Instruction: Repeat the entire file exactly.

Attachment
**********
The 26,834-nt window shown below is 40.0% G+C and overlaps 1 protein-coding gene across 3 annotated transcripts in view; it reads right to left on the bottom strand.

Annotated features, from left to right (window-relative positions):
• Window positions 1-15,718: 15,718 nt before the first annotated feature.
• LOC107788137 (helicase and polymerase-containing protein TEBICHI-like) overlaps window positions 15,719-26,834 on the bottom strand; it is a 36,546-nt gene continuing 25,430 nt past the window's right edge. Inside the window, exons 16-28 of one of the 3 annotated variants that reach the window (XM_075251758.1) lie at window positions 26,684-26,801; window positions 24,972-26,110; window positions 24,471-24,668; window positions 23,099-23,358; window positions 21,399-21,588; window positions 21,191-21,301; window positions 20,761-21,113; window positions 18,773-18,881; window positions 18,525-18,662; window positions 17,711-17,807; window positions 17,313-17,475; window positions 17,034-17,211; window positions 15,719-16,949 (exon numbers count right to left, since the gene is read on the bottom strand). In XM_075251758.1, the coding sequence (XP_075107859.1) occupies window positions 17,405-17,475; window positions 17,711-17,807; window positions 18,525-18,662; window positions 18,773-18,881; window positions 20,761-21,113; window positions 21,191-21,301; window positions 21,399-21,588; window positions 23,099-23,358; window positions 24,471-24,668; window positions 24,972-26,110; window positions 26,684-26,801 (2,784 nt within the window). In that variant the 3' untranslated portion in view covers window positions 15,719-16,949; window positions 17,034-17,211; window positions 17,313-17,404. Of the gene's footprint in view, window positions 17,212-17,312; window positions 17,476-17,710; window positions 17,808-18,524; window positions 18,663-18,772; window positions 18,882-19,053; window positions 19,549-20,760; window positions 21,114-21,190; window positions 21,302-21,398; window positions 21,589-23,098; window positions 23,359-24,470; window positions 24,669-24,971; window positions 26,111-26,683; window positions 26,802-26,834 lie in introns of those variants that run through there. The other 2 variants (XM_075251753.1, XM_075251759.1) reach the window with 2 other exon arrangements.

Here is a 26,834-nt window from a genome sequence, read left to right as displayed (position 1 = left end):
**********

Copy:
The 26,834-nt window shown below is 40.0% G+C and overlaps 1 protein-coding gene across 3 annotated transcripts in view; it reads right to left on the bottom strand.

Annotated features, from left to right (window-relative positions):
• Window positions 1-15,718: 15,718 nt before the first annotated feature.
• LOC107788137 (helicase and polymerase-containing protein TEBICHI-like) overlaps window positions 15,719-26,834 on the bottom strand; it is a 36,546-nt gene continuing 25,430 nt past the window's right edge. Inside the window, exons 16-28 of one of the 3 annotated variants that reach the window (XM_075251758.1) lie at window positions 26,684-26,801; window positions 24,972-26,110; window positions 24,471-24,668; window positions 23,099-23,358; window positions 21,399-21,588; window positions 21,191-21,301; window positions 20,761-21,113; window positions 18,773-18,881; window positions 18,525-18,662; window positions 17,711-17,807; window positions 17,313-17,475; window positions 17,034-17,211; window positions 15,719-16,949 (exon numbers count right to left, since the gene is read on the bottom strand). In XM_075251758.1, the coding sequence (XP_075107859.1) occupies window positions 17,405-17,475; window positions 17,711-17,807; window positions 18,525-18,662; window positions 18,773-18,881; window positions 20,761-21,113; window positions 21,191-21,301; window positions 21,399-21,588; window positions 23,099-23,358; window positions 24,471-24,668; window positions 24,972-26,110; window positions 26,684-26,801 (2,784 nt within the window). In that variant the 3' untranslated portion in view covers window positions 15,719-16,949; window positions 17,034-17,211; window positions 17,313-17,404. Of the gene's footprint in view, window positions 17,212-17,312; window positions 17,476-17,710; window positions 17,808-18,524; window positions 18,663-18,772; window positions 18,882-19,053; window positions 19,549-20,760; window positions 21,114-21,190; window positions 21,302-21,398; window positions 21,589-23,098; window positions 23,359-24,470; window positions 24,669-24,971; window positions 26,111-26,683; window positions 26,802-26,834 lie in introns of those variants that run through there. The other 2 variants (XM_075251753.1, XM_075251759.1) reach the window with 2 other exon arrangements.

Here is a 26,834-nt window from a genome sequence, read left to right as displayed (position 1 = left end):